Police case and return items to No Stone Unturned journalists

Police case and return items to No Stone Unturned journalists

5 June 2019

POLICE have ped their investigation into award-winning journalists Trevor Birney and Barry McCaffrey, who were involved in the No Stone Unturned documentary which scrutinised the RUC handling of the 1994 Loughinisland atrocity.

Yesterday morning, the investigative journalists were at Castlereagh PSNI station to retrieve memory cards, computers, telephones and other material including cassettes and thousands of files containing millions of pages that had been seized by police from their homes and offices.

The journalists were arrested on August 31 last year over the suspected theft of confidential documents from the Northern Ireland Police Ombudsman’s office.

Their arrival at the Belfast police station came just hours after the case against them had been formally dropped and days after Lord Chief Justice Declan Morgan insisted that Mr Birney and Mr McCaffrey had acting properly by protecting their sources.

The High Court also quashed the search warrants in relation to their homes and offices ruling that they were “inappropriate”.

Durham police were the lead investigators brought in by the PSNI to examine the case against the men involved in the No Stone Unturned documentary into the police handling of the Loughinisland killings by the UVF when six innocent Roman Catholic men were gunned down watching a World Cup match on television at the Heights Bar.

The journalists said they were “delighted and relieved”, but their first thoughts were with the Loughinisland families.

“The attack on us was an attack on them. We call on the PSNI and Durham to apologise to them for putting them through this unlawful charade,” they said.

Mr Birney said that at a time when police could have reopened the investigation into those responsible for the murder of six men, they instead used the resources to go after journalists in what the court described as an “unlawful investigation” which he described as “daft and conducted by those who could not deal with the truth around Loughinisland.”

The journalists, who had mounted a legal challenge against the police raids on their homes and offices, were detained, questioned and released during an operation undertaken by detectives from Durham Constabulary, supported by the PSNI.

On Monday evening, PSNI Chief Constable George Hamilton thanked Durham Constabulary and Chief Constable Mike Barton for their part in what he called a “sensitive investigation”.

Mr Hamilton said he “fully concurred” with the decision not to progress the investigation, adding that “the horror of what happened in Loughinisland has never been far from any of our thoughts”.

The Chief Constable said the fact that no-one had been brought to justice was “a matter of huge regret for policing”. He said his officers had, at all times “acted in good faith, within the law and followed due process”.

Durham’s Chief Constable said some “final lines of inquiry” had still to be assessed, but these did not include the journalists.

Lawyers KRW Law said in a statement that they had been instructed to make a complaint to the Police Ombudsman in respect of the “’warped investigation which led to the arrests”.

The firm said it was “delighted for our clients Fine Point Films and Trevor Birney and their esteemed colleague Barry McCaffrey, who have received news that the investigation that led to their arrest is to be discontinued. We are obliged to the court for their urgent attention to the issues engaged in this case”.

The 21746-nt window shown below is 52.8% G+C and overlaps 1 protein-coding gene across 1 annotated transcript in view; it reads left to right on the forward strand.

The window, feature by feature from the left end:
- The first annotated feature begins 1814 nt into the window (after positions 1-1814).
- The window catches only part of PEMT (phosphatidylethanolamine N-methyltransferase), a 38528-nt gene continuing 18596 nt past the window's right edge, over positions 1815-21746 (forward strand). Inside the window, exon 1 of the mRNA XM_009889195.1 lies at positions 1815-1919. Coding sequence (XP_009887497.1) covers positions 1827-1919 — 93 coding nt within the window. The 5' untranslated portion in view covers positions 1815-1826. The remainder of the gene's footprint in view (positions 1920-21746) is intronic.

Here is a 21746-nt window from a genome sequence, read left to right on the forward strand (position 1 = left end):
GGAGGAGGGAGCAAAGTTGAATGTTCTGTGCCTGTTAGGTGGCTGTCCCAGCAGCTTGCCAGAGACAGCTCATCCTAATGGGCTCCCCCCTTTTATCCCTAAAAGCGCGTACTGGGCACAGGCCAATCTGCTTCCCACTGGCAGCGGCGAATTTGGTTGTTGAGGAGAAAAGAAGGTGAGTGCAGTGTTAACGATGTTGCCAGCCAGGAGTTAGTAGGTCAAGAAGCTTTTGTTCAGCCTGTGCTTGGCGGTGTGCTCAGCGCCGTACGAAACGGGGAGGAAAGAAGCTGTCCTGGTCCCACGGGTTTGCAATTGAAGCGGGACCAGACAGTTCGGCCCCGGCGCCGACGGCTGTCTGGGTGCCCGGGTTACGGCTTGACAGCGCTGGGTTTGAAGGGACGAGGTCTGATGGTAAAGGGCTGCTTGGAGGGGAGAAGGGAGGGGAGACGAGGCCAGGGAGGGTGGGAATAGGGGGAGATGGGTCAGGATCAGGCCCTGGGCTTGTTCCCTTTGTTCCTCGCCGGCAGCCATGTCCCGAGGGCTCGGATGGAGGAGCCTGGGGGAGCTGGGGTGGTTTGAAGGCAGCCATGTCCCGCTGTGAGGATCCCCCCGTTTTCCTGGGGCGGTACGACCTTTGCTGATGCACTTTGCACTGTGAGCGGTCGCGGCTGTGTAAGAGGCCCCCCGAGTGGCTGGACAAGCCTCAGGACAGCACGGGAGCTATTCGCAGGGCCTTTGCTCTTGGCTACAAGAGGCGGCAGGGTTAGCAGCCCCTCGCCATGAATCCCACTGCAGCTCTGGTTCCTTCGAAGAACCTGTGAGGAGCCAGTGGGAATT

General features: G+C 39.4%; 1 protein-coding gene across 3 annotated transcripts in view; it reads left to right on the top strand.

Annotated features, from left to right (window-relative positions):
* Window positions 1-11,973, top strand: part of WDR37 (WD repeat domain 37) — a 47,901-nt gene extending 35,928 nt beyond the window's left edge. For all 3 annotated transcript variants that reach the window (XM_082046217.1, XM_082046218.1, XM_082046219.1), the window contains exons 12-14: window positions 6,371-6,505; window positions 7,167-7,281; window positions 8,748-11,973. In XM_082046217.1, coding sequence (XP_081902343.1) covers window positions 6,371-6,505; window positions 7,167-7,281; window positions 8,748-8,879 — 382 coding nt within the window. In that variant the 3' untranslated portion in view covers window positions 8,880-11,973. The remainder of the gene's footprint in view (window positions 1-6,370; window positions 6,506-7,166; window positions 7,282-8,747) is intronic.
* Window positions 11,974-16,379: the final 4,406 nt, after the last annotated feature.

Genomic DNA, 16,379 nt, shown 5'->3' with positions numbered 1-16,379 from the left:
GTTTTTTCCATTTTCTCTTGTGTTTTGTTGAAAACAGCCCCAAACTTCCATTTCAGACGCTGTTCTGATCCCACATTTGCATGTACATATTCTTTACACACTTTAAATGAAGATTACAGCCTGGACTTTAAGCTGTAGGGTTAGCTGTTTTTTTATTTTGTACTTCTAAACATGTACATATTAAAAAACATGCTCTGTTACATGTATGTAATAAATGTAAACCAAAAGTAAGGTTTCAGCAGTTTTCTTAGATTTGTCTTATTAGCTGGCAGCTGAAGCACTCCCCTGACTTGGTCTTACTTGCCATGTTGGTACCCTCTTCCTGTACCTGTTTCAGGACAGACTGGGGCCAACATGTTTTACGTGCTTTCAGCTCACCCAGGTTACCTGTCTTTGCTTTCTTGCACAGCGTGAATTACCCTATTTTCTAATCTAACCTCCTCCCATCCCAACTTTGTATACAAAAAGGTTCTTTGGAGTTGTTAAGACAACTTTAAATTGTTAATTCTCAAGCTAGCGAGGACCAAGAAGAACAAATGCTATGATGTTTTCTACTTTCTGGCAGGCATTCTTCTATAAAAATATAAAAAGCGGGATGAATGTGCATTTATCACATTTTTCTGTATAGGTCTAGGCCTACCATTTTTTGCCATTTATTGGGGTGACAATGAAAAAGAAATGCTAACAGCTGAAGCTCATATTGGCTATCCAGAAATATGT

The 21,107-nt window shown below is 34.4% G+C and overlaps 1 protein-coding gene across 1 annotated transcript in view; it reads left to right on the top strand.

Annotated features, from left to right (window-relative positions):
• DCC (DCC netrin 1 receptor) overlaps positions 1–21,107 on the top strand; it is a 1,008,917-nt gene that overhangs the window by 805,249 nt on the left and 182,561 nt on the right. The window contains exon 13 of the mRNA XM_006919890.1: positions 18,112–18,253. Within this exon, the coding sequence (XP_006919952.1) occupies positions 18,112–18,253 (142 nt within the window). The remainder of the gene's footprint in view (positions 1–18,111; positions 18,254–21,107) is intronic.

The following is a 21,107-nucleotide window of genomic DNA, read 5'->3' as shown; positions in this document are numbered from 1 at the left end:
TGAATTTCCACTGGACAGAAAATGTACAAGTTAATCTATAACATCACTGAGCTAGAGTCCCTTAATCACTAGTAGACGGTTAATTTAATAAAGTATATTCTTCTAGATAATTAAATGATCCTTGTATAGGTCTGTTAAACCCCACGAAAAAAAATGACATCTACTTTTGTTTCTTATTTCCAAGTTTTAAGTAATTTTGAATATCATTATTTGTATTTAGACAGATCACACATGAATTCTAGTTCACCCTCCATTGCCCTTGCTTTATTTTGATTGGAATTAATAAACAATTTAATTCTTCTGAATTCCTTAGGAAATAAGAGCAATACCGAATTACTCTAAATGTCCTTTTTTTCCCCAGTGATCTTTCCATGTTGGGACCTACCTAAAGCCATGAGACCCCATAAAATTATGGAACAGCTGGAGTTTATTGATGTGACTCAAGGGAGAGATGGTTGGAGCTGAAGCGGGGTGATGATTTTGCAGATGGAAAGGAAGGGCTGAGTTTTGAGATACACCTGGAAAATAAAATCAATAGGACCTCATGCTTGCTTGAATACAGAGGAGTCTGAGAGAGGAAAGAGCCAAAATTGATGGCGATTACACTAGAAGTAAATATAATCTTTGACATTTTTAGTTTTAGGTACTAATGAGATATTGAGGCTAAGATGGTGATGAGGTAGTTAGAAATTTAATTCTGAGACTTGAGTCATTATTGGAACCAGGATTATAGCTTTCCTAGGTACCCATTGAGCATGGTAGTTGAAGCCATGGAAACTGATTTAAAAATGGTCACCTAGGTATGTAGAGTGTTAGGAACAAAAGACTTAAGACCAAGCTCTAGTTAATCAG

A lawyer for Mr Birney and documentary maker Fine Point Films told the High Court court last week that the case had “set off alarm bells” among media organisations in Britain, Ireland and the United States.

He said the police search operation was “nothing less than outrageous” and was the kind of operation associated with a police state.

“An ulterior motive was to undermine journalists and whistleblowers from exposing misconduct of the police,” he claimed.

The High Court judicial review was heard by Lord Chief Justice Morgan, Lord Justice Treacy and Mrs Justice Keegan with both journalists attending throughout, along with supporters, fellow journalists, Conservative MP David Davis, Amnesty International and National Union of Journalists representatives.

Amnesty’s Northern Ireland Programme Director Patrick Corrigan said the journalists had won “a famous victory for press freedom”.

He added: “It’s been deeply troubling to see police trying to jail journalists who helped expose human rights abuses, rather than those who actually murdered six innocent people. The Chief Constables of Durham Police and the PSNI owe apologies to Barry and Trevor, as well as their families and colleagues.”

South Down MLA Emma Rogan, whose father, Adrian, was one of the six men who died in the Loughinisland atrocity, said police had done the right thing dropping the case against the investigative journalists.

“The decision to drop the case against Trevor Birney and Barry McCaffrey is a victory for freedom of the press. This case should never have been pursued in the first place,” she declared.

“The two journalists should be thanked for doing their job and providing a service to society by shining a light on state collusion in the Loughinisland massacre. They exposed British State involvement in one of the most notorious atrocities of the conflict.”

Ms Rogan added: “The police response was to arrest the journalists rather than pursue those responsible for the massacre and cover up. Freedom of the press is a fundamental principle in any democracy. 

“The Chief Constables of Durham Police and the PSNI should apologise to Barry McCaffrey and Trevor Birney as well as their journalistic colleagues and the Loughinisland families.”